The Battle of Aliwal by Jason Askew. (GL)
Half Price! - 300.00
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 Helmand Province, Afghanistan, July 2009.  Troops of the 2nd Mercian Regiment 19th Light Brigade engaged on compound searches during Operation Panchai Palang.

Green Zone Patrol by David Pentland. (P)
Half Price! - 700.00
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Sons of Odin by Chris Collingwood (P)
Half Price! - 5000.00
 Following an astonishing night march, the tanks of 1st Northamptonshire Yeomanry and men of 1st Battalion Black Watch found themselves ensconced in the village of St. Aignan de Cramesnil some 4 miles behind German lines.  Shortly after noon a small group of Tiger I tanks were spotted advancing north by 3 Troop, A Squadron.  Some minutes later Captain Boardman arrived in his Sherman I and when the enemy were within 800 yards he gave the order to open fire.  The first two shots by the troops Firefly brewed up the rearmost target.  After moving to a new position Trooper Joe Ekins fired again, knocking out a second Tiger.  Finally he turned his attention to the remaining tank, destroying it with two more rounds.  Unknown to the British tankmen at the time it is now believed that the last Tiger was that of the top German tank ace Hauptsturmfurher Michael Wittmann.

The Death of Wittmann, St Aignan de Cramesnil, France, 8th August 1944 by David Pentland. (GL)
Half Price! - 300.00
 Confederate skirmishers of the 19th Virginia Volunteers take over behind a farmhouse during the early stages of the war 1861.

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Half Price! - 300.00

This Week's Half Price Sport Art

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Michael Schumacher/ Ferrari F.310 by Ivan Berryman
Half Price! - 40.00
 Eddie Irvine and Johnny Herbert.  Jaguar Cosworth R1s

Return of the Cat by Michael Thompson
Half Price! - 25.00
 On three occasions since their last Grand Slam in 1995 the England team had come within a whisker of completing another dream.  During this important build up towards the world cup England finally laid their ghost to rest.  After six years under the guidance of Head Coach Clive Woodward England, having beaten the big three from the Southern Hemisphere in a back-to-back series of matches at Twickenham, reached number one in the Zurich world ranking.  This Grand Slam, a wonderful achievement in itself, underlined Englands worldwide dominance.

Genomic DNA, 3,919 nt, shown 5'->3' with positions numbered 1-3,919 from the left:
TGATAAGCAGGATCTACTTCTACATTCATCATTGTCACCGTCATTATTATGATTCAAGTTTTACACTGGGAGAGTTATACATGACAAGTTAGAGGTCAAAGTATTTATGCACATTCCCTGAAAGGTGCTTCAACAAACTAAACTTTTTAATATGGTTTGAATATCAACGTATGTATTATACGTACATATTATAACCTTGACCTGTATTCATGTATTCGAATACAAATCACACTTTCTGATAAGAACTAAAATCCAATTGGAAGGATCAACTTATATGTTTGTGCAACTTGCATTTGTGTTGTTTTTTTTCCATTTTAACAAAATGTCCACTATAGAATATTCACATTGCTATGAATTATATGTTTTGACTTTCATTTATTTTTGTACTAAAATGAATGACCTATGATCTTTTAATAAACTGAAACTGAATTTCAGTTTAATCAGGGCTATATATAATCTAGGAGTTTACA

2003 Grand Slam by James Owen. (Y)
Half Price! - 80.00
 Adelaide, Australia, the final race of the 1993 Formula 1 season.  Ayrton Senna was tragically killed at Imola, Italy, in May the following year.

Senna's Final Victory by Ivan Berryman. (GL)
Half Price! - 250.00

This Week's Half Price Aviation Art

 The roar of Daimler-Benz engines at full power awakens the day as Gunther Lutzow, his aircraft still in the markings of his previous unit JG51, leads his Me109Fs of JG3 into combat from a snow covered airfield at Schatalowka on the Russian Front, in December 1941. With prints signed by no less than four veteran Me109 pilots who fought on the cruel Eastern Front, this is sure to be a valuable addition to any aviation art collection.

Morning Chorus by Gerald Coulson. (Y)
Half Price! - 110.00
 Two Republic P.47s of the 78th FG roar low over the Normandy beaches as the Allied invasion gets underway during Operation Overlord on 6th June 1944 as an LCT(5) Tank Landing Craft makes its break for the beach through a hail of enemy fire.  These craft were used at all the D-Day beaches, carrying mixed loads of vehicles and stores in almost impossible conditions.

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Half Price! - 250.00
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Wing Commander J R Baldwin by Ivan Berryman.
Half Price! - 75.00
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Tribute to Capitano Antonio Raffi by Ivan Berryman.
Half Price! - 50.00